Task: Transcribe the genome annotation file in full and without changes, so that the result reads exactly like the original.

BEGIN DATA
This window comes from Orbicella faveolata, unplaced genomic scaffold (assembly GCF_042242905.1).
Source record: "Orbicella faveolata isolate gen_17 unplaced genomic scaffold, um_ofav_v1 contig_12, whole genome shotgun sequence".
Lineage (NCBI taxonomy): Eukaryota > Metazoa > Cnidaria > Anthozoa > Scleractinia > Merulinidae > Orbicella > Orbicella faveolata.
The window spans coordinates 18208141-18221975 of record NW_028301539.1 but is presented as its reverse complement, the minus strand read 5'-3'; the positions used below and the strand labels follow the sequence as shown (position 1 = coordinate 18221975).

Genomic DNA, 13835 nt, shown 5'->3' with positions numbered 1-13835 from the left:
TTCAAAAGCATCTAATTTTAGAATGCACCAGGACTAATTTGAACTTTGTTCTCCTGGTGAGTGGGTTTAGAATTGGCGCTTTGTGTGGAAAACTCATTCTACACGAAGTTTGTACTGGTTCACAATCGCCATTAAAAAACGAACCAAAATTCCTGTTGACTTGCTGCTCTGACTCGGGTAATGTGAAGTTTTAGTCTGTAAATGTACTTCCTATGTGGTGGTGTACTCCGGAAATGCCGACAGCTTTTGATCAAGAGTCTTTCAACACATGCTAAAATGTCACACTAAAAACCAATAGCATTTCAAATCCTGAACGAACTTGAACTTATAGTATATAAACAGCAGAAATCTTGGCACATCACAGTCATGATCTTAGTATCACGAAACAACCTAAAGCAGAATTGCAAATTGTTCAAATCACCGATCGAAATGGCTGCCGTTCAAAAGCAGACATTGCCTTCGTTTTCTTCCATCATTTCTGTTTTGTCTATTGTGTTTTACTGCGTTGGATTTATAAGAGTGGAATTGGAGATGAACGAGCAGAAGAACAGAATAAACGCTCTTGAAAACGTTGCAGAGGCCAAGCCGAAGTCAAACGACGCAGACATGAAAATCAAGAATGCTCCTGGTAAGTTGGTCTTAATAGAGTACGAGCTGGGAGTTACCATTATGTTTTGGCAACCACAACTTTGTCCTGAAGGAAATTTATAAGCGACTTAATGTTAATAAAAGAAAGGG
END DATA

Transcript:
This window comes from Orbicella faveolata, unplaced genomic scaffold (assembly GCF_042242905.1).
Source record: "Orbicella faveolata isolate gen_17 unplaced genomic scaffold, um_ofav_v1 contig_12, whole genome shotgun sequence".
Lineage (NCBI taxonomy): Eukaryota > Metazoa > Cnidaria > Anthozoa > Scleractinia > Merulinidae > Orbicella > Orbicella faveolata.
The window spans coordinates 18208141-18221975 of record NW_028301539.1 but is presented as its reverse complement, the minus strand read 5'-3'; the positions used below and the strand labels follow the sequence as shown (position 1 = coordinate 18221975).

Genomic DNA, 13835 nt, shown 5'->3' with positions numbered 1-13835 from the left:
TTCAAAAGCATCTAATTTTAGAATGCACCAGGACTAATTTGAACTTTGTTCTCCTGGTGAGTGGGTTTAGAATTGGCGCTTTGTGTGGAAAACTCATTCTACACGAAGTTTGTACTGGTTCACAATCGCCATTAAAAAACGAACCAAAATTCCTGTTGACTTGCTGCTCTGACTCGGGTAATGTGAAGTTTTAGTCTGTAAATGTACTTCCTATGTGGTGGTGTACTCCGGAAATGCCGACAGCTTTTGATCAAGAGTCTTTCAACACATGCTAAAATGTCACACTAAAAACCAATAGCATTTCAAATCCTGAACGAACTTGAACTTATAGTATATAAACAGCAGAAATCTTGGCACATCACAGTCATGATCTTAGTATCACGAAACAACCTAAAGCAGAATTGCAAATTGTTCAAATCACCGATCGAAATGGCTGCCGTTCAAAAGCAGACATTGCCTTCGTTTTCTTCCATCATTTCTGTTTTGTCTATTGTGTTTTACTGCGTTGGATTTATAAGAGTGGAATTGGAGATGAACGAGCAGAAGAACAGAATAAACGCTCTTGAAAACGTTGCAGAGGCCAAGCCGAAGTCAAACGACGCAGACATGAAAATCAAGAATGCTCCTGGTAAGTTGGTCTTAATAGAGTACGAGCTGGGAGTTACCATTATGTTTTGGCAACCACAACTTTGTCCTGAAGGAAATTTATAAGCGACTTAATGTTAATAAAAGAAAGGG